Should Marijuana Be Legalized For Medical Purposes

? Essay, Research Paper Should Marijuana be Legalized for Medical Purposes? Marijuana has been used extensively as a medical remedy for more than five thousand years. In the early 1900s, medical usage of marijuana began to

? Essay, Research Paper

Should Marijuana be Legalized for Medical Purposes?

Marijuana has been used extensively as a medical remedy for more than

five thousand years. In the early 1900s, medical usage of marijuana began to

decline with the advent of alternative drugs. Injectable opiates and synthetic

drugs such as aspirin and barbiturates began to replace marijuana as the

physician’s drug of choice in the twentieth-century, as their results proved to

be more consistent than the sometimes erratic effects of the hard-to-dose

potencies of marijuana (Grinspoon). The Marijuana Tax Act of 1937 made cannabis

so expensive to obtain that its usage as a medical remedy in the U.S. came to a

halt. Although now illegal in the U.S., marijuana continues to be used for both

medical and recreational purposes by many Americans. There are a variety of

opinions both for and against the re-legalization of marijuana today. Perhaps

the most controversial aspect of the legalization debate is whether marijuana

should be legalized for medical purposes.

All drugs, both prescription and non-prescription, are federally

‘Scheduled’ by the DEA (Drug Enforcement Agency). A drug’s scheduling under

Federal law is determined ?according to [its] effects, medical uses, and

potential for abuse? (Claim V). In this classification system, marijuana is a

Schedule I drug, grouped with heroin, LSD, hashish, methaqualone, and designer

drugs. These are drugs having ?unpredictable effects, and [causing] severe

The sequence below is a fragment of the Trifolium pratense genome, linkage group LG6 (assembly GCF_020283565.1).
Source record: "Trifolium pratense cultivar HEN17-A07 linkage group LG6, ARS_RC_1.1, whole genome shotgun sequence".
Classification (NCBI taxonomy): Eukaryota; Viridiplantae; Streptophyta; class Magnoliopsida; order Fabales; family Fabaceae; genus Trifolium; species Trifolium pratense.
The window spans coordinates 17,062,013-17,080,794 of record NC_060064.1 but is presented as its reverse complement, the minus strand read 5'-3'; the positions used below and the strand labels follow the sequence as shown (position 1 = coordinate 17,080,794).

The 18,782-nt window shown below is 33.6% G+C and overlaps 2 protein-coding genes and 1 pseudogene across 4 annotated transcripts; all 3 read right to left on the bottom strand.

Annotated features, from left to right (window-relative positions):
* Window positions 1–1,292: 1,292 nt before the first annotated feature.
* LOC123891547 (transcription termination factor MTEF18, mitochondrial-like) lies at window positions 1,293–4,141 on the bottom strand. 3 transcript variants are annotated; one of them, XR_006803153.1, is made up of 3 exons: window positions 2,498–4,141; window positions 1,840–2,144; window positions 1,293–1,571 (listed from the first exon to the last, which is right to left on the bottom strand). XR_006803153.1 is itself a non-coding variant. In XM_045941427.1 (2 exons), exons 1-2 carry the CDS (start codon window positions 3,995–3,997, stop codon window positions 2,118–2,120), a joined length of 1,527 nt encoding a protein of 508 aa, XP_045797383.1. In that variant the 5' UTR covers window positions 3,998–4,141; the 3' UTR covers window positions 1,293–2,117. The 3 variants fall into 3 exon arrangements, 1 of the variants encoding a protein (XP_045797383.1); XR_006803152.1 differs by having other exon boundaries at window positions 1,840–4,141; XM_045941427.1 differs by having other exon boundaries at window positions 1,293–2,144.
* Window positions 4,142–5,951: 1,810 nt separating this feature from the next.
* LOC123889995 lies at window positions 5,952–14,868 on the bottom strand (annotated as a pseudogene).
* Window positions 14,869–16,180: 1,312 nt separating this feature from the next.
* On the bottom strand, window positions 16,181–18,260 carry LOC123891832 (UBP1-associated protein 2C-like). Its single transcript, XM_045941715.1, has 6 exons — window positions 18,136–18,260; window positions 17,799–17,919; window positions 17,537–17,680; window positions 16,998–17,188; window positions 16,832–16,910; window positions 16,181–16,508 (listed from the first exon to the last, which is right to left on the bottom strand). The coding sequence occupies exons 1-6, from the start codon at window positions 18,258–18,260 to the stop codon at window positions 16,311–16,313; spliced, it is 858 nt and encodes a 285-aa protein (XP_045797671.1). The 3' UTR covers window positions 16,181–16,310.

psychological or physical dependence, or death? (Claim V).

A closer analysis of the DEA’s Federal Scheduling system reveals that,

according to various studies by physicians on both sides of the legalization

debate, marijuana does not meet the requirements of a Schedule I drug, but not

those of Schedule II. The difference between the two classes is that Schedule

I drugs may lead to death, while those on Schedule II are less likely to do so.

Proponents of legalization cite information that indicates marijuana is a

relatively ?safe? drug. ?There is no known case of overdose; on the basis of

animal models, the ratio of lethal to effective dose is 40,000 to 1? (Grinspoon).

Even some opponents of marijuana legalization support reclassification. Two

physicians, in a widely distributed opinions piece entitled ?Marijuana Smoking

as Medicine: A Cruel Hoax?, wrote; ?While the reclassification of THC to

Schedule II might be understandable, this would not be the result of smoking the

crude drug marijuana, which would as a result become more available and more

readily diverted for non-medical use? (Nahas). Although this evidence clearly

does not support the legalization of marijuana, it highlights one of many

discrepancies that cloud this smoky debate.

Lester Grinspoon, MD, is a proponent of the medical legalization and re-

classification of marijuana. In the Journal of the American Medical Association,

Dr. Grinspoon wrote an article entitled ?A Plea for Reconsideration?. In this

plea, Grinspoon suggests that marijuana should be reclassified to a Schedule II

class drug, so that it might be legally prescribed. He writes:

In a 1990 survey, 44% of oncologists said they had suggested

that a patient smoke marihuana for relief of the nausea

induced by chemotherapy. If marihuana were actually unsafe

for use under medical supervision, as its Schedule I status

explicitly affirms, this recommendation would be unthinkable.

It is time for physicians to acknowledge more openly that

this present classification is scientifically, legally, and